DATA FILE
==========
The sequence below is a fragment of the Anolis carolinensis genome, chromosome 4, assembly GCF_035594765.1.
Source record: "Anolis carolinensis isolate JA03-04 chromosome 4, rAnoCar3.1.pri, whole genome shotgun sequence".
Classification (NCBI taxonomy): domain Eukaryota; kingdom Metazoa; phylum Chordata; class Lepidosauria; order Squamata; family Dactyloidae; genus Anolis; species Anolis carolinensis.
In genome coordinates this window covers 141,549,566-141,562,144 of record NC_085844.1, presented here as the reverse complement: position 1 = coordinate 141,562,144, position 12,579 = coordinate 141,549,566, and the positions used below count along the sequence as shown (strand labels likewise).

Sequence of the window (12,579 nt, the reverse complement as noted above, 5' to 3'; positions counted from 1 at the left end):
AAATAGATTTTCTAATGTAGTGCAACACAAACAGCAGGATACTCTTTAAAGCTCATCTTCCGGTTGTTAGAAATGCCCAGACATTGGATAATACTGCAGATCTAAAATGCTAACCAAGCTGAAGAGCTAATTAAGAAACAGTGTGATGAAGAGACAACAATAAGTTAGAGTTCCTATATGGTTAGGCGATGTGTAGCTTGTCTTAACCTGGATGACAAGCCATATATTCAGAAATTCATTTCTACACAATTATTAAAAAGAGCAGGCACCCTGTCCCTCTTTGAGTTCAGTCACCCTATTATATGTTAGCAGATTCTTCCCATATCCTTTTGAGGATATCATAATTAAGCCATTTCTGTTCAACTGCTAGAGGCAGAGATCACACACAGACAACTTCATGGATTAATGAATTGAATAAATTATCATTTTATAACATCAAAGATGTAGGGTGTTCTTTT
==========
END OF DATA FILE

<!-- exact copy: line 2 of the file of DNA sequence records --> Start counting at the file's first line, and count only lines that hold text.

Source record: "Anolis carolinensis isolate JA03-04 chromosome 4, rAnoCar3.1.pri, whole genome shotgun sequence".